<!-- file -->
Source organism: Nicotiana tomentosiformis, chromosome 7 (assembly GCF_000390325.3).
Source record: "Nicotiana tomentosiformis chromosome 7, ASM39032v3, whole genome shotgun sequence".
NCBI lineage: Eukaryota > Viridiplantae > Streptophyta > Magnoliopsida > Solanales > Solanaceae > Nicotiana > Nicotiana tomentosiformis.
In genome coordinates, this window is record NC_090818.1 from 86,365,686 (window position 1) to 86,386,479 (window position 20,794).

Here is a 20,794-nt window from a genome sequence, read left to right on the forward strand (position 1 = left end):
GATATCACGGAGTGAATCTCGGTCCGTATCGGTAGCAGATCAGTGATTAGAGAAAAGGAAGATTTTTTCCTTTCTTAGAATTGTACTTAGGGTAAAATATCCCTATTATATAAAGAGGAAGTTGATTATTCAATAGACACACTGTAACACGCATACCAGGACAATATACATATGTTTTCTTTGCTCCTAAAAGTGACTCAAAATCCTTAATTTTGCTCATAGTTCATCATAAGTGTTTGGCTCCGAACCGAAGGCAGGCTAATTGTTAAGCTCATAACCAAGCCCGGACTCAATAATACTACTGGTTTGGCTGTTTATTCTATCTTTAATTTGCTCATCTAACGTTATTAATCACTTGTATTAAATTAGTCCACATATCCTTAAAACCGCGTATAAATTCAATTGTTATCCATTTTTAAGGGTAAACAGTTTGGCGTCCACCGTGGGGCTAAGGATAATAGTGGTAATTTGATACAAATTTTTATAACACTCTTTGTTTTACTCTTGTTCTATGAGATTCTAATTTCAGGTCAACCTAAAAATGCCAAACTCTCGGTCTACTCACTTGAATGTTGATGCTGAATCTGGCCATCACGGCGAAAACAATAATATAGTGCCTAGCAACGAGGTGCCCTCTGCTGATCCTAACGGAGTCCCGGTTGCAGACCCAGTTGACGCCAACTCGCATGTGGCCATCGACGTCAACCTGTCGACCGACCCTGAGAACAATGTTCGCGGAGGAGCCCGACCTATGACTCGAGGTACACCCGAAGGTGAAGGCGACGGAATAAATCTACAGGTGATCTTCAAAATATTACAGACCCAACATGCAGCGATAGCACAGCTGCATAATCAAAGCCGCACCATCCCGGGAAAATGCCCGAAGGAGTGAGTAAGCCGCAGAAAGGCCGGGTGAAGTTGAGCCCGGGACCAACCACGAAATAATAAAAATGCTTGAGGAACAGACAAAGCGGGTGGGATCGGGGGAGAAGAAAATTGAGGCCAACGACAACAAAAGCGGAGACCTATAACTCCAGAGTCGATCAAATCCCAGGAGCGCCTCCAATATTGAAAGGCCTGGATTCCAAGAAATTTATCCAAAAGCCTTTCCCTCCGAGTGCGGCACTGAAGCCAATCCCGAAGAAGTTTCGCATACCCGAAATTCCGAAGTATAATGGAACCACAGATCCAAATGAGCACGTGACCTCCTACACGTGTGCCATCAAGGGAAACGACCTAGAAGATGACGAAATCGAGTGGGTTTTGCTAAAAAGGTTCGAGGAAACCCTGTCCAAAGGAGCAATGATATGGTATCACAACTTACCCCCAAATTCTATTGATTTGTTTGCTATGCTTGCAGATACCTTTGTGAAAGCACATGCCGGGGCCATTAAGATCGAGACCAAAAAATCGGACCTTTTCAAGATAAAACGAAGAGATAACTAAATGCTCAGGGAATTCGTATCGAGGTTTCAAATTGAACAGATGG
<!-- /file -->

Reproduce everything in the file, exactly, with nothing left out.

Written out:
Source organism: Nicotiana tomentosiformis, chromosome 7 (assembly GCF_000390325.3).
Source record: "Nicotiana tomentosiformis chromosome 7, ASM39032v3, whole genome shotgun sequence".
NCBI lineage: Eukaryota > Viridiplantae > Streptophyta > Magnoliopsida > Solanales > Solanaceae > Nicotiana > Nicotiana tomentosiformis.
In genome coordinates, this window is record NC_090818.1 from 86,365,686 (window position 1) to 86,386,479 (window position 20,794).

Here is a 20,794-nt window from a genome sequence, read left to right on the forward strand (position 1 = left end):
GATATCACGGAGTGAATCTCGGTCCGTATCGGTAGCAGATCAGTGATTAGAGAAAAGGAAGATTTTTTCCTTTCTTAGAATTGTACTTAGGGTAAAATATCCCTATTATATAAAGAGGAAGTTGATTATTCAATAGACACACTGTAACACGCATACCAGGACAATATACATATGTTTTCTTTGCTCCTAAAAGTGACTCAAAATCCTTAATTTTGCTCATAGTTCATCATAAGTGTTTGGCTCCGAACCGAAGGCAGGCTAATTGTTAAGCTCATAACCAAGCCCGGACTCAATAATACTACTGGTTTGGCTGTTTATTCTATCTTTAATTTGCTCATCTAACGTTATTAATCACTTGTATTAAATTAGTCCACATATCCTTAAAACCGCGTATAAATTCAATTGTTATCCATTTTTAAGGGTAAACAGTTTGGCGTCCACCGTGGGGCTAAGGATAATAGTGGTAATTTGATACAAATTTTTATAACACTCTTTGTTTTACTCTTGTTCTATGAGATTCTAATTTCAGGTCAACCTAAAAATGCCAAACTCTCGGTCTACTCACTTGAATGTTGATGCTGAATCTGGCCATCACGGCGAAAACAATAATATAGTGCCTAGCAACGAGGTGCCCTCTGCTGATCCTAACGGAGTCCCGGTTGCAGACCCAGTTGACGCCAACTCGCATGTGGCCATCGACGTCAACCTGTCGACCGACCCTGAGAACAATGTTCGCGGAGGAGCCCGACCTATGACTCGAGGTACACCCGAAGGTGAAGGCGACGGAATAAATCTACAGGTGATCTTCAAAATATTACAGACCCAACATGCAGCGATAGCACAGCTGCATAATCAAAGCCGCACCATCCCGGGAAAATGCCCGAAGGAGTGAGTAAGCCGCAGAAAGGCCGGGTGAAGTTGAGCCCGGGACCAACCACGAAATAATAAAAATGCTTGAGGAACAGACAAAGCGGGTGGGATCGGGGGAGAAGAAAATTGAGGCCAACGACAACAAAAGCGGAGACCTATAACTCCAGAGTCGATCAAATCCCAGGAGCGCCTCCAATATTGAAAGGCCTGGATTCCAAGAAATTTATCCAAAAGCCTTTCCCTCCGAGTGCGGCACTGAAGCCAATCCCGAAGAAGTTTCGCATACCCGAAATTCCGAAGTATAATGGAACCACAGATCCAAATGAGCACGTGACCTCCTACACGTGTGCCATCAAGGGAAACGACCTAGAAGATGACGAAATCGAGTGGGTTTTGCTAAAAAGGTTCGAGGAAACCCTGTCCAAAGGAGCAATGATATGGTATCACAACTTACCCCCAAATTCTATTGATTTGTTTGCTATGCTTGCAGATACCTTTGTGAAAGCACATGCCGGGGCCATTAAGATCGAGACCAAAAAATCGGACCTTTTCAAGATAAAACGAAGAGATAACTAAATGCTCAGGGAATTCGTATCGAGGTTTCAAATTGAACAGATGG